I don't know how many people actually clicked on all the links listed in the Official Google blog post about the health crisis in the U.S., but every one of those posts address some sort of information access issue, not the fundamental problems, which are economic in nature. Let's boil it down, why don't we: people who can't afford insurance probably don't have access to computers to do all this Googling to gather information about their illness. They'll more likely be Googling "bankruptcy" than "type II diabetes." So patient information is nice, and all, but it's like collecting butterflies while the forest burns.

The most telling part of the blog post is when Google admits that they have physicians on-site, and preventive care programs. Corporate responsibility? How about asking for a comprehensive, nationwide health program that isn't tied to where you work.

or [PersonRank 10]

15 years ago #

"Corporate responsibility? How about asking for a comprehensive, nationwide health program that isn't tied to where you work."

You really believe Google has this much power? They don't. They really don't.

"Or: I would guess you are also relatively healthy and happy with your health coverage. There are many people for whom health care costs are an insurmountable issue and the "Dont Be Evil" crowd seems a little flippant and greedy, a little Bush-like frankly while discussing the issue. Matt Cutts response reminded me of Barbara Bush discussing the war-- after all when I can give some lame blogging tips why would I waste my beautiful mind on a few million sick people?"

Why do you assume to know anything about me. But anyway, my views on health insurance may be different from the majority. I believe people should help each other with health issues (family members, friends, neighbors, organizations, companies, etc.) I don't really think its good for the government to force free health care for all, as the leverage over people's lives becomes too great; what happens when they say I can't have health care unless I do a set of things, I don't want to do.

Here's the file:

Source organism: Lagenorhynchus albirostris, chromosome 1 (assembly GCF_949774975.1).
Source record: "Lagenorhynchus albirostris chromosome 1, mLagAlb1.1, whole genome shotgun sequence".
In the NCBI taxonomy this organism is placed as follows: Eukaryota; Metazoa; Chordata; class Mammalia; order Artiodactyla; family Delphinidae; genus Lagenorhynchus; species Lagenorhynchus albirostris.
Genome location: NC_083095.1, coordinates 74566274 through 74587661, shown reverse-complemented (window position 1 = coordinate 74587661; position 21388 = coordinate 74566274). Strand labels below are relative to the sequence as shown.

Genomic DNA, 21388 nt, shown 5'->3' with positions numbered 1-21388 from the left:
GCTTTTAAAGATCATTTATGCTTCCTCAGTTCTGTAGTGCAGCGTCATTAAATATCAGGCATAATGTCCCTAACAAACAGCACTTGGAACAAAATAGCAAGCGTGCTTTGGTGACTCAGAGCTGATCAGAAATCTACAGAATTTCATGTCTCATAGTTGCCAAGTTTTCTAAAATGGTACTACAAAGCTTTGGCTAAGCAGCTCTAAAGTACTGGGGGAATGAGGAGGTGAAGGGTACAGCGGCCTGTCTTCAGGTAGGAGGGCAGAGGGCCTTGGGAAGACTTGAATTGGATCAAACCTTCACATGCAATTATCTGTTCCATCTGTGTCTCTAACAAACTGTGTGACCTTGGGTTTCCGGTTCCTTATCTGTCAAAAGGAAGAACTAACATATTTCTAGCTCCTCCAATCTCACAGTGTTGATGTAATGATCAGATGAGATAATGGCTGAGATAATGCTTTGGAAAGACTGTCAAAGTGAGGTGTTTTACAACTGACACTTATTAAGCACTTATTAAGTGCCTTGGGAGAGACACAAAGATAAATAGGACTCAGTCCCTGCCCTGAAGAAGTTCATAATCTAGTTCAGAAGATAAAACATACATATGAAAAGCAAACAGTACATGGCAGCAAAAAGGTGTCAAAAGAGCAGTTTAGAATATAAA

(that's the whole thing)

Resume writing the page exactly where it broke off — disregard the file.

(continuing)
Differences in opinions on issues like health insurance is why I thought the post was not that big a deal, since a employee was simply stating her opinion.

bm [PersonRank 1]

15 years ago #

"I believe people should help each other with health issues (family members, friends, neighbors, organizations, companies, etc.) I don't really think its good for the government to force free health care for all, as the leverage over people's lives becomes too great; what happens when they say I can't have health care unless I do a set of things, I don't want to do."

This is the standard libertarian line that assumes that everyone lives in a community that is a) willing and b) has the financial means to do so. Sadly, this is not the case in the U.S. right now. Companies don't help with health care because many (especially small businesses) can't afford it. Families can help, but what of those whose "nuclear" families are either incapable or non-existent? Organizations? Like whom? The local church? The local non-profit? Show me where this is working?

I'd agree that such *should* be the case, but the facts are that it *isn't* the case. I'm not so comfortable with the fact that in the U.S. access to quality healthcare that doesn't totally financially destroy you is only available if you happen to work for certain corporations.

"You really believe Google has this much power? They don't. They really don't."

Google has power to *ask,* just as does every other major U.S. corporation. Google doesn't blink an eye at spending millions attempting to keep Microsoft in check, or buying technology start-ups – and they have a public policy blog. Surely, they have the power to *ask.*

Or [PersonRank 10]

15 years ago #

[put at-character here]bm: I don't know what a liberterian is and I don't even know if I am spelling it correctly. Furthermore, I am not a person who is into politics. I was just sharing my opinion which has not been filtered through political parties. I know the ideal is not possible. But the ideal for the gov. being the main provider of healthcare (which is only possible with terrible injustices) has in my mind major destructive side effects that I don't want – How much control will the gov. have? How much money will they take in taxes to provide health care completely for everyone? Can I refuse their health care and do my own thing? Will I be forced to do certain things? Will I be subjected to the gov. experiments or can I refuse certain types of treatments? It may not seem likely now, but perhaps in the future. I'll rather people be free to seek help from each other when needed, and give help to each other when needed. Google offering on-site care is helping their employees with health care issues, for example. (religious and charity organizations offering care, family members, community centers, etc.)

Or [PersonRank 10]

15 years ago #